Buy-Sell Agreement Pricing Should be Responsive to Changing Conditions

It has been some time since I’ve posted on this blog.  I’ve been blogging for more than a decade and have, on several occasions, taken a break.  A recent post by Matt Crow, president of Mercer Capital, on our RIA blog, RIA Valuation Insights, gives me a reason to jump back in.

Matt writes about registered investment advisors and asset management firms of all types.  In this recent post, he writes about pricing for buy-sell agreements in an industry where conditions can change materially in a short time.

I have long advocated that businesses use what we call a “single appraiser, select now and value now” valuation process.  Companies retain a valuation firm to provide an annual independent valuation for purposes of setting (and resetting) the price for purposes of their buy-sell agreements each year.

Assume you agree with the premise of annual appraisal to reset your buy-sell agreement price for your buy-sell agreement.  What happens if your market changes materially in a short time, or if there is a sudden change in your company’s fortunes?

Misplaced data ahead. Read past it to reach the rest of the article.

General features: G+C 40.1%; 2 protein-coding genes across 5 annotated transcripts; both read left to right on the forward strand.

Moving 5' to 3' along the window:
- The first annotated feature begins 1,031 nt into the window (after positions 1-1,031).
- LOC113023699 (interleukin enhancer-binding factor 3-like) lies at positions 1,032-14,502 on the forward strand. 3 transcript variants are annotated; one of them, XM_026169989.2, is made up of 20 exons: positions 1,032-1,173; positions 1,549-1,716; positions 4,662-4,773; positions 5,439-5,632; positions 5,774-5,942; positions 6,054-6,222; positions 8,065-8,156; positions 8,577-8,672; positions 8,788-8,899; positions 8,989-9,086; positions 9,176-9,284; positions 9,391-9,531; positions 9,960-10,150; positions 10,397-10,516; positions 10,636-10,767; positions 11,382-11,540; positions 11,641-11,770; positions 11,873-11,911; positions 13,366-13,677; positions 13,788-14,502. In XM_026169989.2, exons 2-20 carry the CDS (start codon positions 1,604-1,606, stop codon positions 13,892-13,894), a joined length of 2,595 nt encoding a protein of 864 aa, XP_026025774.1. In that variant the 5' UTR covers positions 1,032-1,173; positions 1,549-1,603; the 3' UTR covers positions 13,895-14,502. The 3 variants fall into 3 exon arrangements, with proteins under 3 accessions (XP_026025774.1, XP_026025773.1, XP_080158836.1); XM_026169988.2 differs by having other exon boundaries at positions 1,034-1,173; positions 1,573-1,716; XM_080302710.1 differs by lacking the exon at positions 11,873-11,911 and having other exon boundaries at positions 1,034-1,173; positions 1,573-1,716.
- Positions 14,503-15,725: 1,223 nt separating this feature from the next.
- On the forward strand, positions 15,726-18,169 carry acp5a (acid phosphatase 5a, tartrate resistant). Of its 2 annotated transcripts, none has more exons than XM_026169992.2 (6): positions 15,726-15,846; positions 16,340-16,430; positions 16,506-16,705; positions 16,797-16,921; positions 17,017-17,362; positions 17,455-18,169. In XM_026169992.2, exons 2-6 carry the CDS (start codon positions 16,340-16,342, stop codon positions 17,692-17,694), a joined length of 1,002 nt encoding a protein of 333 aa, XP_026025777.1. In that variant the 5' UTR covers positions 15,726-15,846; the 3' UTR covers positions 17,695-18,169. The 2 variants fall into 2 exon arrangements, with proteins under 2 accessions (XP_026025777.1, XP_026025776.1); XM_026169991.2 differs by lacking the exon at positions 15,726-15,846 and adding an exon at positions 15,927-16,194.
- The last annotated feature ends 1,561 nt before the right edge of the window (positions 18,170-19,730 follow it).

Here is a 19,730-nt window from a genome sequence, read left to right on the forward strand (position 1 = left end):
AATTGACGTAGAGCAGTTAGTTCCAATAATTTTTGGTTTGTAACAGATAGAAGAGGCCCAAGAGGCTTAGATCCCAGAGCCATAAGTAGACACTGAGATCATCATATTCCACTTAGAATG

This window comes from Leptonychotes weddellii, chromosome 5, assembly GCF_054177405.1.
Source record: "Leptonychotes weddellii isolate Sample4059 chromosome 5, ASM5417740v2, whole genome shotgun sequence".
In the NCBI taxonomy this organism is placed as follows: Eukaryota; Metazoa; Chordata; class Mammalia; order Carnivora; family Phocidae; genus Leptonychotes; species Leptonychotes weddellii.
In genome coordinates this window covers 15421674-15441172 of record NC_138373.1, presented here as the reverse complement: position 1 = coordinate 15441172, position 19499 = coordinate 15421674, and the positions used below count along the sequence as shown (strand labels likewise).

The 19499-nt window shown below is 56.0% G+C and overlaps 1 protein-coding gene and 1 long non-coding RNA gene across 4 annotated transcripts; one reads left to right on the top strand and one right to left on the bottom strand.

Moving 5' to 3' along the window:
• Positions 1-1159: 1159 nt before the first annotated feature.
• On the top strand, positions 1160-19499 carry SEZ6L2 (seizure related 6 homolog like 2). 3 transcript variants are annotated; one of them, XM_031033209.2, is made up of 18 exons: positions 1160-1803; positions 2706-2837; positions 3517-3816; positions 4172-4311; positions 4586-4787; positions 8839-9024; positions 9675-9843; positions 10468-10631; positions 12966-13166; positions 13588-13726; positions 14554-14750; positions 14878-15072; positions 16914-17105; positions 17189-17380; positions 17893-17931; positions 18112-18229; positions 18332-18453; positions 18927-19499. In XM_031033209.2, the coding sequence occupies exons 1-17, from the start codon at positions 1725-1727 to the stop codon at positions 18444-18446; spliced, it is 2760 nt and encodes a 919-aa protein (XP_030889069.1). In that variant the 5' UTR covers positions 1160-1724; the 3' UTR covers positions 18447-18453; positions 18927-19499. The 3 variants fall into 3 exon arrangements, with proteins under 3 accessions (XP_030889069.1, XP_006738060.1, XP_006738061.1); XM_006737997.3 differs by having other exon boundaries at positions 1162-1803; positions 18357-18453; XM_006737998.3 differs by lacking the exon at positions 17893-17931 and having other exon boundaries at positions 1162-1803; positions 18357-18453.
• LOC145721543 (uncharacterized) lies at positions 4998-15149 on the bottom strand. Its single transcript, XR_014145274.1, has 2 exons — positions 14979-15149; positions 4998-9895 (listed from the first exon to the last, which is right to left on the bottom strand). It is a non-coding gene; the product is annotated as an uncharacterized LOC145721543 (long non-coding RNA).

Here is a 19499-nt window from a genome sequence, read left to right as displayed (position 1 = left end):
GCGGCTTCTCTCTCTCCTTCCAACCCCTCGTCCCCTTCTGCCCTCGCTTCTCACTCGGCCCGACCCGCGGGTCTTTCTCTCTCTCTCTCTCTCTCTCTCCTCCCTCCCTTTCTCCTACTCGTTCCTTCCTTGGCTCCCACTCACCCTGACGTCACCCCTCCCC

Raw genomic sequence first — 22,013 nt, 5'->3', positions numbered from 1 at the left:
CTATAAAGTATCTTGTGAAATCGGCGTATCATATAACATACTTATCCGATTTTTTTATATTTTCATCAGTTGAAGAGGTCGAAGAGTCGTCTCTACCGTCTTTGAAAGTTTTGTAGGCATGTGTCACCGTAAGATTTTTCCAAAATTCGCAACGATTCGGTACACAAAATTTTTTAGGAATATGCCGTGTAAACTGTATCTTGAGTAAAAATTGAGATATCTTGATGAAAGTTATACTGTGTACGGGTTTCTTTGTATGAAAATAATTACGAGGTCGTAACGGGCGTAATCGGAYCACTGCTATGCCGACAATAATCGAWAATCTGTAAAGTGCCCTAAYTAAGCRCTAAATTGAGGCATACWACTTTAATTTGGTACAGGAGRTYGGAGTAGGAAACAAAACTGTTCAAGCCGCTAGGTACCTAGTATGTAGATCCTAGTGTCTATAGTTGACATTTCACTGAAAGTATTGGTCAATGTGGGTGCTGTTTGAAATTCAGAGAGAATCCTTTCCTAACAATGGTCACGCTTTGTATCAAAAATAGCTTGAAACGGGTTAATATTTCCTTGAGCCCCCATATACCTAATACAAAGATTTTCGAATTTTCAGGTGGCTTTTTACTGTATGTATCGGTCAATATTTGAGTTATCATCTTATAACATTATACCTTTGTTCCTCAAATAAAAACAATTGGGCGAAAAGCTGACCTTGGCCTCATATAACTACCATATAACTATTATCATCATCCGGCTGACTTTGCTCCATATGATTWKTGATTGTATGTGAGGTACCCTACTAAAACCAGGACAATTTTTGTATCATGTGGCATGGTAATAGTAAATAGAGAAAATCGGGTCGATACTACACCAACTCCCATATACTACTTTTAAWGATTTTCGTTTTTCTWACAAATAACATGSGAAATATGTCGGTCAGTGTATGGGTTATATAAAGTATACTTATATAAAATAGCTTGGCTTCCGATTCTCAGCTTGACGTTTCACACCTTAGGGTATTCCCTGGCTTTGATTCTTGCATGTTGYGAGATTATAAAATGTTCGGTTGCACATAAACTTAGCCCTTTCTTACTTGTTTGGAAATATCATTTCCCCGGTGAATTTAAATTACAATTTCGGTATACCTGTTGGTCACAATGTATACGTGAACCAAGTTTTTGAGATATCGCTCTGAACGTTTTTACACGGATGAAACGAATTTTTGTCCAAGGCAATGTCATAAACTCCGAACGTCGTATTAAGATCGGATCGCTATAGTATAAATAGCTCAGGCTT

Matt’s recent post provides one answer to this potentially perplexing question.  He writes “An All-Terrain Clause for your RIA’s Buy-Sell Agreement.”  I hope you enjoy it.  By the way, Matt has an interest in vintage automobiles, so you’ll be interested in how he makes the Audi-Ur Quattro relevant to his post.

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Be well!



My two most recent books are available in an Ownership Transition Bundle.  The bundle, priced at $35 plus s/h, has been attractive for many business owners, appraisers and attorneys.


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